Having carried irrationality to new limits, one has grown so accustomed to hearing local councillors, and their camp followers saying such stupid things, that the sudden emergence of intelligent, common sensible points of view, revealed in an article by a local councillor who is more renowned for his left Labour bias and Tory bashing predictability, is indeed cause for astonishment and gratitude.
Last week, in an emollient article allegedly penned by Cllr John Taylor, I was so struck by the contrasting ideology, that one had to double check the source of its authorship.
The first part of his letter consisted of the usual politically predictable bluster, but eventually, the article found its way to logic and reason, as the author recognised the blatantly obvious; that the tackling of deep routed problems endemic within the current housing benefit system, should go much deeper than how many bedrooms are, or are not being used, and went on to admit that the planned changes to other parts of the welfare system, like ‘universal benefits’ do, in fact, have some merit!
Now, to give him the benefit of the doubt, it could well be that on that particular day he’d got out of bed on the wrong side, or boiled his breakfast-egg a minute too long; but whatever his reason, on reading his words, I couldn’t help thinking that councillor Taylor had newly discovered the merits of the original Beverage Report and by doing so, suggested that the Coalition Government give us a reformed benefit system similar to what was originally intended; - a welfare system that was a safety net, not a career choice!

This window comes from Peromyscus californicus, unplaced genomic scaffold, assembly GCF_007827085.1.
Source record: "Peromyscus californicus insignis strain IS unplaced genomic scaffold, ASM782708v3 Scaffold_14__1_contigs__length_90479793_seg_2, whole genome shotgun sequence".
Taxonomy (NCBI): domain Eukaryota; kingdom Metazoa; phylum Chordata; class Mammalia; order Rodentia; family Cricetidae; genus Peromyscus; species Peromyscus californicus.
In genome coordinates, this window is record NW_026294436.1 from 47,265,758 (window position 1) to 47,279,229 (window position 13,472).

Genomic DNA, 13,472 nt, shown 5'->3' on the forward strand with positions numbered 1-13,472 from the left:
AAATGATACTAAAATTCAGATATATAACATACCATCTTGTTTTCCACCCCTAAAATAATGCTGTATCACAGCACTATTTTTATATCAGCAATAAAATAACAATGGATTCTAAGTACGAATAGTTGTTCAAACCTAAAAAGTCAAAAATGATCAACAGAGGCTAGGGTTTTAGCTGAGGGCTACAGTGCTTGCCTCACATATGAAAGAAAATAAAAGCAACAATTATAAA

Now I don’t know whether the councillor has somehow turned Liberal, and joined Andrew Bingham's fan club, but, if his words are to be believed, he must now know that it is politically impossible for changes of this magnitude to be made in isolation. And also, if he thinks a little deeper, they can only be made as part of a wider package of reforms, which includes the simplification of the tax system.
Now it’s not often I find myself agreeing with anything councillor Taylor says, but in this instance, he’s right. The basic problem these days is that the more people demand from society, the less they demand of themselves. It is therefore in this context that the decision to press ahead with reform and simplification of welfare benefits - notably the idea of the universal credit - is welcome and significant.
Unfortunately, he might find it difficult to explain his new found conclusions to our local MPs and his party leader, who, to date, has opposed all manner of suggested aspects of welfare reform!
Now at my age, I am not so gullible to believe that one Swallow makes a summer, or that John Taylor has finally seen the light. Therefore I will continue voice my thoughts and demonstrate my despair at the demise of democracy, both nationally and locally and to continue my constant criticism of the policies of this Council; cynical realism, I have discovered, is the intelligent man's best excuse for doing nothing in an intolerable situation.